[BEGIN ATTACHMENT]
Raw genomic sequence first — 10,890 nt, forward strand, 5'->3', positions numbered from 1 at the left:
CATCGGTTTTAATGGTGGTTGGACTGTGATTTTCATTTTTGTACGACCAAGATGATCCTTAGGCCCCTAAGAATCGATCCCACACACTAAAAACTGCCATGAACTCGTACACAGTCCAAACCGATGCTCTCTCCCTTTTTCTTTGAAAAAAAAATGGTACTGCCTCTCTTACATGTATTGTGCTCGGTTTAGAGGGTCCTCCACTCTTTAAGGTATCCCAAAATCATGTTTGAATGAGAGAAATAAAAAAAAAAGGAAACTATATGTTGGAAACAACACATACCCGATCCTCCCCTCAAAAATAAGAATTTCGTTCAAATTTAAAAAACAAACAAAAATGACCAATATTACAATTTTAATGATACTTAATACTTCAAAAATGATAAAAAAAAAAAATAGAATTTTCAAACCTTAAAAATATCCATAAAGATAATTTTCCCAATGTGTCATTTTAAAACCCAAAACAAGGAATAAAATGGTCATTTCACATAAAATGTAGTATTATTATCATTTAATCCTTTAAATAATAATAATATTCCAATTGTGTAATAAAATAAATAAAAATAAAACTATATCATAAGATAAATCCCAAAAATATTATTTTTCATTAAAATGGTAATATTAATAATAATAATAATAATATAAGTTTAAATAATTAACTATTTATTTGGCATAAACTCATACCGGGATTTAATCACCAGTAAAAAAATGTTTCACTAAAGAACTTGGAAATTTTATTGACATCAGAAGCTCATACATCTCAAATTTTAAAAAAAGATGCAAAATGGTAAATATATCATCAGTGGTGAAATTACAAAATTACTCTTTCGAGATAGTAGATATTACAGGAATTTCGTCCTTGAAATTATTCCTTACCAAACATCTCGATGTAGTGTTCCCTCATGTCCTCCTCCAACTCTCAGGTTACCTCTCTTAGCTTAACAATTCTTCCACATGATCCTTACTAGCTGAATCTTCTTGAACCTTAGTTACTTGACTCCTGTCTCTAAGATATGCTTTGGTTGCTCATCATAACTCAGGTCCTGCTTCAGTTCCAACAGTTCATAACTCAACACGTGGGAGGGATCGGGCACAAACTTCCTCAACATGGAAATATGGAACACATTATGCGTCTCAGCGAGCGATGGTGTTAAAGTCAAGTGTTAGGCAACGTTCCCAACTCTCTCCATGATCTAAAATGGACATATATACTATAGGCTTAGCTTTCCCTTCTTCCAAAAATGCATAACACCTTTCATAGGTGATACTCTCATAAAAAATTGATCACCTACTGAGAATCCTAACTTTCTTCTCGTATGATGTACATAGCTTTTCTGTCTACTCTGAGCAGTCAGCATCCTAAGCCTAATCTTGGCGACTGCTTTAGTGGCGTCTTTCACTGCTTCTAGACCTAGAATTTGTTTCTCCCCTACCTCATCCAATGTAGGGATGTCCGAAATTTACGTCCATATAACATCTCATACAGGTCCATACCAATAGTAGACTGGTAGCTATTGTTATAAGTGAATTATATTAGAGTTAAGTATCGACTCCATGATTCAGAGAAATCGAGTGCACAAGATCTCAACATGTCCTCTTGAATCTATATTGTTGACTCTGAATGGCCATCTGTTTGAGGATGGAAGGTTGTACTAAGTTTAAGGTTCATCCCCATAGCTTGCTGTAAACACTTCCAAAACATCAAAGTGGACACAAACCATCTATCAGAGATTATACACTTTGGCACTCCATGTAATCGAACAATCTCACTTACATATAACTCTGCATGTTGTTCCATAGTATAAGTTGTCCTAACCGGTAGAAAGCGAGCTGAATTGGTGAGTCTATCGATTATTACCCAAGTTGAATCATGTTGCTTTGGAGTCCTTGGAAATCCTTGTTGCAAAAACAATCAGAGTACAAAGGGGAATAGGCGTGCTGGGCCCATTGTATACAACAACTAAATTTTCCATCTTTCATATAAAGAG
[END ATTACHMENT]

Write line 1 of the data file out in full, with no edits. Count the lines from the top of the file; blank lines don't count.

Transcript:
Raw genomic sequence first — 10,890 nt, forward strand, 5'->3', positions numbered from 1 at the left: